Bob Rennie was born in 1956 and raised in East Vancouver on East 5th. His mother was a homemaker and waitress, and his father a truck driver for Carling Brewery. Rennie started selling East Side homes at the age of 19. He began selling condos in Vancouver in 1990 with Dan Ulinder, forming Ulinder Rennie Project Marketing. In 1997 Rennie bought out Ulinder and established Rennie Marketing Systems.
Bob Rennie lives in Vancouver with his family, including his son Kris Rennie who is Managing Director of Rennie Group.
He has marketed such projects as Fairmont Pacific Rim, Living Shangri-La (Vancouver’s tallest tower) and Vancouver's 2010 Olympic Village. Other projects include the Woodward's Building and One Wall Centre.
Rennie Collection, one of the largest collections of contemporary art in Canada, has evolved since 1974, when the first acquisition was made, to focus on works related to identity, social injustice, appropriation, painting and photography. The collection is dedicated not only to the acquisition of established international artists, but also the work of emerging artists. Currently there are approximately 48 artists collected in depth with over 370 artists in total. The collection, while based in Vancouver, is usually spread across the globe, on loan to institutions like Guggenheim Museum New York, Metropolitan Museum of Art, Centre Georges Pompidou, Smithsonian and Tate, amongst many others.
A former chair of the North America Acquisitions Committee (NAAC) at Tate Museum in London,, Rennie currently serves on the Executive Committee of the Tate International Council. In 2015, Rennie joined the Board of Trustees at The Art Institute of Chicago. Rennie sits on the Dean's Advisory Board to the Faculty of Arts at the University of British Columbia since 2003 and the University Art Committee since 2006 and is a former member member of the Board of Governors at Emily Carr University of Art and Design. Since 2015, Rennie has been featured in ArtNews Magazine's annual top 200 collectors list.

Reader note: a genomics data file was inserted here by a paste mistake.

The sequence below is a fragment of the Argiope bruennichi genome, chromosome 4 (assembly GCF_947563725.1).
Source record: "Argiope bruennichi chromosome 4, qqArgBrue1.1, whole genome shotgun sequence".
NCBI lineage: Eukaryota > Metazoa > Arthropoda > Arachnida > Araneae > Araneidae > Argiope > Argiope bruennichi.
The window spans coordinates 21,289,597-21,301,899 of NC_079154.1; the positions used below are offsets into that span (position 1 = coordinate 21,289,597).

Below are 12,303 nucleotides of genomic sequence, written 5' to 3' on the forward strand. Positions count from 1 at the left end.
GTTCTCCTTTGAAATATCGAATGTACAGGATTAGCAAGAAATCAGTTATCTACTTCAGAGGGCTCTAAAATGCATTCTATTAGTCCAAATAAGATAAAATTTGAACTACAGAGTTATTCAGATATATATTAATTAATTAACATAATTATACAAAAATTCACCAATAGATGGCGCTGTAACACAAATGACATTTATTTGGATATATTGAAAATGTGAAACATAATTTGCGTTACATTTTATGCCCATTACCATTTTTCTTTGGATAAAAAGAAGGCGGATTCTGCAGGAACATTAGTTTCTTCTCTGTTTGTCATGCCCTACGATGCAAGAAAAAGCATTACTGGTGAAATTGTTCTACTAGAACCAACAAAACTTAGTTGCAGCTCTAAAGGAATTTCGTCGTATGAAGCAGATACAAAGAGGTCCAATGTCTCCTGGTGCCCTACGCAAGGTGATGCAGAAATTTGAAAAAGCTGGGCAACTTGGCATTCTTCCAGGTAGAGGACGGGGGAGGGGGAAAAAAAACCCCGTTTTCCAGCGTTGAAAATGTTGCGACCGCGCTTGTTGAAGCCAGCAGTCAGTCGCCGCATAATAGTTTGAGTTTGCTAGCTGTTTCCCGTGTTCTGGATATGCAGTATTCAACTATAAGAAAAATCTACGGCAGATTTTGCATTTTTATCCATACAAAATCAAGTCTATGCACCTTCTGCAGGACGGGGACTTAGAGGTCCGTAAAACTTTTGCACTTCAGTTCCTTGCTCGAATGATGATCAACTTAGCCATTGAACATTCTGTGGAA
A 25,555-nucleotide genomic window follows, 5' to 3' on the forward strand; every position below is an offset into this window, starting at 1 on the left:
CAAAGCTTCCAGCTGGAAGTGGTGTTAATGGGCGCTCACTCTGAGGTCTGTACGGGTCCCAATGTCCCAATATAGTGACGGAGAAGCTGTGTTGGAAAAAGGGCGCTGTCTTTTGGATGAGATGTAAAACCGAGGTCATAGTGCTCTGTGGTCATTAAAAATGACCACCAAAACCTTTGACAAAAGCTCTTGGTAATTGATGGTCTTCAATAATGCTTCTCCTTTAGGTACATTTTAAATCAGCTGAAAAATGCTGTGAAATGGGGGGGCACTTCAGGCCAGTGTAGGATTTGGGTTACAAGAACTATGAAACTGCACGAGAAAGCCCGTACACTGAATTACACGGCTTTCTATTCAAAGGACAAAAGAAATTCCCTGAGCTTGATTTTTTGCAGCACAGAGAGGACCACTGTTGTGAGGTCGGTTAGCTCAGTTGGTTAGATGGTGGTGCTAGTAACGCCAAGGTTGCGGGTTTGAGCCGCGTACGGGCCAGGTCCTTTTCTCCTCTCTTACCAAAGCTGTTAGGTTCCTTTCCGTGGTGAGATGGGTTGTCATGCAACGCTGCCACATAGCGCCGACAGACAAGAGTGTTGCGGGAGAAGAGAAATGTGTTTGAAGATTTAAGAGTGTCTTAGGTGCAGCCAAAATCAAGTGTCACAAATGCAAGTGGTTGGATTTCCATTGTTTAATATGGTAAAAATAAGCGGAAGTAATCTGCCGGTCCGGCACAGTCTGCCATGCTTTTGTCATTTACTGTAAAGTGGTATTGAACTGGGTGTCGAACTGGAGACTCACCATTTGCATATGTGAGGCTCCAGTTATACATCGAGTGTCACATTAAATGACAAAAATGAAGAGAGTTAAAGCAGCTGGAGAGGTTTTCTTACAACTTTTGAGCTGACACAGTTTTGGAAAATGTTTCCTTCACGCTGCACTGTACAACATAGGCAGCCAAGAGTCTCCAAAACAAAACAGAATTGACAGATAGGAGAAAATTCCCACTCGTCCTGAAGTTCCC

Rennie has a museum in Chinatown's Wing Sang building, the oldest (1889) building in Chinatown. Four years and over $10 million were spent renovating the building to transform the heritage landmark into an exhibit space for the Rennie Collection, open to the public free of charge. On top of the museum is an art piece by world-renowned artist Martin Creed, “EVERYTHING IS GOING TO BE ALRIGHT” (Work No 850). Creed's installation inspired the title of Julia Kwan's 2014 documentary film about Chinatown, Everything Will Be, in which Rennie is interviewed.
The first Dan Graham pavilion in Canada sits on the roof of the museum . There is also a sculpture by Thomas Houseago.
The Wing Sang Building has received multiple awards including the 2010 Architectural Institute of British Columbia Special Jury Award, the 2011 City of Vancouver Heritage Award and the 2012 Vancouver Heritage Foundation Honour for Exceptional Heritage Conservation.
Rennie is a vocal opponent to the proposed move of the Vancouver Art Gallery from the current location in Robson Square to a newly constructed building on the city-owned Larwill Park (formerly the bus depot) next to the Queen Elizabeth Theatre. He questions the fiscal responsibility of the move, estimated to cost $400 million, as well as the plan to hire an international architect.